Oak Tree

The name of oak tree can be used to refer to hundreds of tree species that are specific to the northern hemisphere, being more widely spread in North America and Europe. In the 19th century the oak tree had the same role as steel has in our days. The oak tree leaves have a lobed margin and they are arranged like a spiral; the oak tree blooms in spring and the fruit, called acorns, are very similar to nuts.

The oak wood is one of the best when used in house building or furniture, it has a density of 0,75 g/cm³, and it contains a high concentration of tannin which make it resistant to insect and fungal attacks. Oak tree varieties have been very appreciated even from the Middle Ages when this type of wood was used for panel decorations in the interior of the most important state buildings.

For example the British House of Commons was constructed based on high quality oak wood. Until the 19th century oak was the raw material for ship building, but presently it is only used in the furniture and construction industries. The massive exploitation of oak forests ended with the disappearing of very old woodlands, so that at present only 5 to 10 per cent of the old forests are left.

The wine and whiskey industries still rely on oak barrels for liquor aging. Oak barrels influence the taste and color of the contents, thus contributing to the value and the prestige of the beverage. Wine producers always have a dilemma when choosing the type of oak tree to produce the barrels. The French oak makes the wine pricier while the American one can resist better to aging. Oak tree wood is also used for creating chips for smoking meat, cheese, fish or any other kind of food.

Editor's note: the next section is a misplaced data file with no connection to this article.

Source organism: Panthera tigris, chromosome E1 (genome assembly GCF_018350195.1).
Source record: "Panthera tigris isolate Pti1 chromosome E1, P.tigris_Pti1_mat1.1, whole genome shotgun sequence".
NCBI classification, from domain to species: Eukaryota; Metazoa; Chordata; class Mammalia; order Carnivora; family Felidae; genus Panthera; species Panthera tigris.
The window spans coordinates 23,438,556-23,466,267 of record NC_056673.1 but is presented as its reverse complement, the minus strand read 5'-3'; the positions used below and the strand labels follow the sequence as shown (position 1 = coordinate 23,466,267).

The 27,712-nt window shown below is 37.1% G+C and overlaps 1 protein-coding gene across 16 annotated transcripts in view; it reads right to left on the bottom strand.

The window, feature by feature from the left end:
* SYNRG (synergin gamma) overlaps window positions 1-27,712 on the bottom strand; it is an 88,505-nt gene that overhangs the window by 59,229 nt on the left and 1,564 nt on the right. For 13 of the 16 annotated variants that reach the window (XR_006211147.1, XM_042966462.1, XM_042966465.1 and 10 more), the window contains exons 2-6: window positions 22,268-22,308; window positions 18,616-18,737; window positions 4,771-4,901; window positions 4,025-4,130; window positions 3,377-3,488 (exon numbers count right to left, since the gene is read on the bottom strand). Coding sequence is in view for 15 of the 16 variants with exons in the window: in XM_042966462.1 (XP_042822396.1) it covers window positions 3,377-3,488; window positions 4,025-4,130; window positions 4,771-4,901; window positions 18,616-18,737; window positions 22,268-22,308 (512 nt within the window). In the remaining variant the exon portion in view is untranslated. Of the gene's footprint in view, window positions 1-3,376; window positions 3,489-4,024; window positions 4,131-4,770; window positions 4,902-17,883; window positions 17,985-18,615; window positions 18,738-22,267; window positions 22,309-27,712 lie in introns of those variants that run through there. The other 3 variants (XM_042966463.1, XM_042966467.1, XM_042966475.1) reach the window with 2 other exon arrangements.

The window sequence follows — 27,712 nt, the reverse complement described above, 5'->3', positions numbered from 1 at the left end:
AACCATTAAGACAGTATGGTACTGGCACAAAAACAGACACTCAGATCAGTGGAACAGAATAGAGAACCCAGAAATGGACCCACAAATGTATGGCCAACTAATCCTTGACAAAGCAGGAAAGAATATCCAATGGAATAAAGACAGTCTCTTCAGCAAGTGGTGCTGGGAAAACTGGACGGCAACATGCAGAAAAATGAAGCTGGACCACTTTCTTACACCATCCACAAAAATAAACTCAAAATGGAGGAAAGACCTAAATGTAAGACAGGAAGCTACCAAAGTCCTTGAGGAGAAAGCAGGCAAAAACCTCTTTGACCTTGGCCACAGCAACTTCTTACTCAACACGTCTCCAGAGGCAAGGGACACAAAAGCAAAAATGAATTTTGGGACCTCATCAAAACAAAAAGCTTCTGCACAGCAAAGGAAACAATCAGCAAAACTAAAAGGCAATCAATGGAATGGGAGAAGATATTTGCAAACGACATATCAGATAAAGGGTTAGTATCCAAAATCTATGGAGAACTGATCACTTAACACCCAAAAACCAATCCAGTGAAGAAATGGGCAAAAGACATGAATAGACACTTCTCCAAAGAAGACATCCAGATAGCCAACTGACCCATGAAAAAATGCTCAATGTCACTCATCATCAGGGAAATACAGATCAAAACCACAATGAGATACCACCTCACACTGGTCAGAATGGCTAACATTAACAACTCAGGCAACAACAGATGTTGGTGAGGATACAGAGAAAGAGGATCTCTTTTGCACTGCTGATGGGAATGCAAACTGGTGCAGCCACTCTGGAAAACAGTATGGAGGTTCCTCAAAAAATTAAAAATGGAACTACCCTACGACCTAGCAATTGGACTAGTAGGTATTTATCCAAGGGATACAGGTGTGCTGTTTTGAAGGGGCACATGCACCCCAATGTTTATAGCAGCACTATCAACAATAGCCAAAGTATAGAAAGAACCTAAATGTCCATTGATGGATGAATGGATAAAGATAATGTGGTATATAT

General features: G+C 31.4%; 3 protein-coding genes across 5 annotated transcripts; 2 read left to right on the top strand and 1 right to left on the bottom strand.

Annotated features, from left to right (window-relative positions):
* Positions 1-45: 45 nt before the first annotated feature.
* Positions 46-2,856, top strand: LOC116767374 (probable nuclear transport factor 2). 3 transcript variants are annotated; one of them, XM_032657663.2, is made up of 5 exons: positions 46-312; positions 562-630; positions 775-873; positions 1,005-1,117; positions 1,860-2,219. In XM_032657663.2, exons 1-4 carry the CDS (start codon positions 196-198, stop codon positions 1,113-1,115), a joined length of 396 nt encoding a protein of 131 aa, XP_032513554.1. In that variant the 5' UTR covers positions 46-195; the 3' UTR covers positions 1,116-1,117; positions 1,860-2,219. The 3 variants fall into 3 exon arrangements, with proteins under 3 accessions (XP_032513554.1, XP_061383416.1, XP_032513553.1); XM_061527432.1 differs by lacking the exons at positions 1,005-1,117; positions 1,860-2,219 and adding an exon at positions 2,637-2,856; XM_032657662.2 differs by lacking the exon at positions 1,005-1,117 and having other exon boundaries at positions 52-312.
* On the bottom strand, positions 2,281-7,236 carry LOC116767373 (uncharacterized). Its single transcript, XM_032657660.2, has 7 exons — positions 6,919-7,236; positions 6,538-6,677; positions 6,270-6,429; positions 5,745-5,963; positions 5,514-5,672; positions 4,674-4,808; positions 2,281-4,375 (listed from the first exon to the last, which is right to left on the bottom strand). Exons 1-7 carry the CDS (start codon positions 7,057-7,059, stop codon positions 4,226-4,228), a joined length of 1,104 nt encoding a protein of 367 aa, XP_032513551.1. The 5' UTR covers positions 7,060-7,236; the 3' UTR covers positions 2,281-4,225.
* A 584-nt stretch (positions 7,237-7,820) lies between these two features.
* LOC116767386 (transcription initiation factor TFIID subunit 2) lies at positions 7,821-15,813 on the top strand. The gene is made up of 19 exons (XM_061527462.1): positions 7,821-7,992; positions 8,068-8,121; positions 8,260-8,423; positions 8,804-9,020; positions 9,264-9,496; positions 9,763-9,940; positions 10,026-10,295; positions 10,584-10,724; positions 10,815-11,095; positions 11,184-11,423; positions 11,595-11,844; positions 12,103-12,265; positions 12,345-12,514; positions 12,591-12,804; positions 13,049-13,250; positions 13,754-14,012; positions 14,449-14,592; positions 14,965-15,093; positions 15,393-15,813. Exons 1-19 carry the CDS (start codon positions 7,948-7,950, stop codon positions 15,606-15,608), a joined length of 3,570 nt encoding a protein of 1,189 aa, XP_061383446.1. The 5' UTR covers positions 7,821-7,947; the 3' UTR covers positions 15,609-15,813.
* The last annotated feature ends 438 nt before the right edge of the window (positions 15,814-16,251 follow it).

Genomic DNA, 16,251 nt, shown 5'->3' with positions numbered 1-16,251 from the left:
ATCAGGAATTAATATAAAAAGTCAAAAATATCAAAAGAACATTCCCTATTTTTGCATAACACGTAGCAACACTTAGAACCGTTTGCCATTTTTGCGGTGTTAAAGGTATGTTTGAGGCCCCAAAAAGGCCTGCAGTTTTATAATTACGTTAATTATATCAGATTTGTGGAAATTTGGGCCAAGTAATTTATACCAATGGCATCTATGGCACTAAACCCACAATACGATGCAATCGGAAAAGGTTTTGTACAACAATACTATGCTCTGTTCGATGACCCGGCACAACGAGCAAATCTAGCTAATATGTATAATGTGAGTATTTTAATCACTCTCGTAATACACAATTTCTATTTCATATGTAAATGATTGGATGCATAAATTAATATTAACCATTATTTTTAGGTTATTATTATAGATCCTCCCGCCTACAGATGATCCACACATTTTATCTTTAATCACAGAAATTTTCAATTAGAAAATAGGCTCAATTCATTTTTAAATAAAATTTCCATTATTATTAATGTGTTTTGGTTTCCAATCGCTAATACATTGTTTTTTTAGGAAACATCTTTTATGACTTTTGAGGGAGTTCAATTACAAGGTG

Remember that oak leaves have an increased level of toxicity, so is not a good idea to feed your horse or any other domestic animal on them; the oak tree tannin usually causes kidney or gastrointestinal problems to animals which eat them. Horses are predisposed to intoxications with oak leaves as many of them like both leaves and acorns.

The oak tree is an important cultural symbol too, since it stands for the strength and endurance through the harsh times of history, and many countries use it as a stylized representation on their national flags or heralds, thus it is present in the history of the United States, Canada, Wales, Poland, Estonia, France, Germany and many others.

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